Susan Patrick

Susan Patrick

President & Chief Executive Officer, iNACOL (International Association for K-12 Online Learning)

1

Renewed focus on competency education.

When international comparisons with the U.S. K-12 education system are made, no one is asking if other countries fund schools based on the number of minutes a student sits in a seat. To do so would be outrageous. Yet, that is exactly what the U.S. does for education funding. Student learning is not a matter of time. Students learn at all times of day in different ways. Education should be designed around what it takes for a young person to master a subject or learning goal in formal or informal settings.

What does it look like to redesign a system around learning—rather than time? It requires putting students needs for learning first, it requires redesigning activities around learning goals daily, measuring progress based on mastery and ensuring students only advance when they have demonstrated mastery through systems of assessments that include performance-based assessments. It means providing students with world-class content, high expectations and individualized learning.

2

Teachers are the gold standard of quality.

Online teaching is an art that requires the facile use of complex tools, just like any other artist.  With more than 1.8 million students taking online courses, there are more teachers than ever reaching out to learn how to teach online. Teachers are coming in droves—for the flexibility and ability to teach students across different geographic areas without the distractions of traditional classrooms.

Teachers are the most important aspect of a student’s learning experience and the same is true when students are learning online. The ability to help serve as content expert, idea shaper, discussion catalyst, content concierge, coach and facilitator combined requires a set of skills shared by teachers in traditional classrooms and online learning programs. Teachers and students alike need to have well-defined writing skills to be successful online—just like in the real world they live in.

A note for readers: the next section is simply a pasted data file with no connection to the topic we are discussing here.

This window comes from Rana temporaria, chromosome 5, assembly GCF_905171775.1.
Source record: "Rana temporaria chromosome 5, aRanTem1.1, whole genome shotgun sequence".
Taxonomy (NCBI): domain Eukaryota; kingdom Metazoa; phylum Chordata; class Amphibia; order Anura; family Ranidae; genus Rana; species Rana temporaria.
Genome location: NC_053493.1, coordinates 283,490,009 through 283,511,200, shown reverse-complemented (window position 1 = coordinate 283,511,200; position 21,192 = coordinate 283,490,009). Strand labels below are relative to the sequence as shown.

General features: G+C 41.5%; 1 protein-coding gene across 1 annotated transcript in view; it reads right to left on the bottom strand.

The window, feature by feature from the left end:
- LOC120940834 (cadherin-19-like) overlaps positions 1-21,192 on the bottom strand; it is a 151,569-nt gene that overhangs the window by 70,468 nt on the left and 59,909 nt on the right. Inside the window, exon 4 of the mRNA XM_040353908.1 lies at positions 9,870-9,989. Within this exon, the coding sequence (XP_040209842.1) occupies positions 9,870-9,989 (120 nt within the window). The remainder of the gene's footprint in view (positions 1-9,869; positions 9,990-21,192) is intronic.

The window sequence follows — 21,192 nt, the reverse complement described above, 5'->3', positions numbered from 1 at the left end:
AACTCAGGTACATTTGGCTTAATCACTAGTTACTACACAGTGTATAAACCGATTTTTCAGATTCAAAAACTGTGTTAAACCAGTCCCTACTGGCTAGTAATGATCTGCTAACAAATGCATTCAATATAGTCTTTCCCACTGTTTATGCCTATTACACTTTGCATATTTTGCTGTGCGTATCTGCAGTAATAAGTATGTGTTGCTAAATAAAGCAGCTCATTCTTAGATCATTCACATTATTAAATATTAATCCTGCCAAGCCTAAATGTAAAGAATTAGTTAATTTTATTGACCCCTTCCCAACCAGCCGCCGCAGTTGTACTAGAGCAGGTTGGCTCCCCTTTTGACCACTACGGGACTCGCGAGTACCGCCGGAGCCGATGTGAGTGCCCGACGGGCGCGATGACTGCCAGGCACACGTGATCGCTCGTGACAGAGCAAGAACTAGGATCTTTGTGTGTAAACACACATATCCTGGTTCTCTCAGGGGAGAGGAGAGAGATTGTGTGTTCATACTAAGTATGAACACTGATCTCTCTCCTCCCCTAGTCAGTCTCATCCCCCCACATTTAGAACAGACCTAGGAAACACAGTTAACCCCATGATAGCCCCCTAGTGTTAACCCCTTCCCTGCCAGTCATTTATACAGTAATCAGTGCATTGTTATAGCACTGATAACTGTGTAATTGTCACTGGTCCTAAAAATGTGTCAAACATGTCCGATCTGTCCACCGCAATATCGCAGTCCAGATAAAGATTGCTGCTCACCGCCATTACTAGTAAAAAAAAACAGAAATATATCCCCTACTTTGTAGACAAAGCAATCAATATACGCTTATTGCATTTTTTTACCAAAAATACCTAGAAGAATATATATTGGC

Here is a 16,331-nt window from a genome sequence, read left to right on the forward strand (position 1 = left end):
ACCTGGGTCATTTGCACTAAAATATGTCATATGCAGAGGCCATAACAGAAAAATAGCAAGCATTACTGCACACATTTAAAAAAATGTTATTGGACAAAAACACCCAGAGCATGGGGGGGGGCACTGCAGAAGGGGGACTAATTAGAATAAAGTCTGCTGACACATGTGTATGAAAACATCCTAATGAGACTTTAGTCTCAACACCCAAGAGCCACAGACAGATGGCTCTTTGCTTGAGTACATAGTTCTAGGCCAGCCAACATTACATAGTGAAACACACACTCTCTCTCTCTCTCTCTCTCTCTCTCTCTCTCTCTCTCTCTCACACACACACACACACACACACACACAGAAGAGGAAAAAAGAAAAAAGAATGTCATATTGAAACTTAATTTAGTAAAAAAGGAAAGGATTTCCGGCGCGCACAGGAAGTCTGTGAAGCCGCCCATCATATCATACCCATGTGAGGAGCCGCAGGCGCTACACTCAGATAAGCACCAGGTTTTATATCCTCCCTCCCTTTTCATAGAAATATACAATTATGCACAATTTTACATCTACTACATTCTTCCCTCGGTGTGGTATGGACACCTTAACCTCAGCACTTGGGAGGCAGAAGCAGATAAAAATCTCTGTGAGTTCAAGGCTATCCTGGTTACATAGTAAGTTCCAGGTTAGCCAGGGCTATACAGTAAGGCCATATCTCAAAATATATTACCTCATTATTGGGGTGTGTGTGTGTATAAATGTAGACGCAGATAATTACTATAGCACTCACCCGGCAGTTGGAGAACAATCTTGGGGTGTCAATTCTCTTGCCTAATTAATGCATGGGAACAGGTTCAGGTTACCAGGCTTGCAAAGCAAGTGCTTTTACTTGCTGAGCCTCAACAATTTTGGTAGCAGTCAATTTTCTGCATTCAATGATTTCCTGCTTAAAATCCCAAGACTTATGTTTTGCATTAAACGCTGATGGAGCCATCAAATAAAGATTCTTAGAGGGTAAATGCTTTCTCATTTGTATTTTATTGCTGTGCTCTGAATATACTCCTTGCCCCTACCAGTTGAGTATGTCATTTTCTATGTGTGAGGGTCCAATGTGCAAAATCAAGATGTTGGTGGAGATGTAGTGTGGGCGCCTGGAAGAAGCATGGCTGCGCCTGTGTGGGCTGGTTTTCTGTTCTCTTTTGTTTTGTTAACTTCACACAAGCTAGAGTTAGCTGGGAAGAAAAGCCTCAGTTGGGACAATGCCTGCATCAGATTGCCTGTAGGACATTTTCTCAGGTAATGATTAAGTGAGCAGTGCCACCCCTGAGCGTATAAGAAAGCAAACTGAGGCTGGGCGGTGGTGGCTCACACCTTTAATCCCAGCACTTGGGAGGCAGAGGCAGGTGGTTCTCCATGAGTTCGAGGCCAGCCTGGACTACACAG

Teaching is teaching—and the online tools can support teachers to personalize learning in ways nearly impossible in other environments. Learning the technology tools to make their classes more engaging and exciting is an opportunity and challenge.

3

Build on optimism for new learning models.

There is tremendous potential for applying advanced learning technologies for improving student learning outcomes. How can we personalize instruction for every student? The question might as well be, “how can we personalize instruction for 20 students in a classroom without technology?” And, how do we provide new teaching models that combine the best worlds of online learning, blended learning and competency education?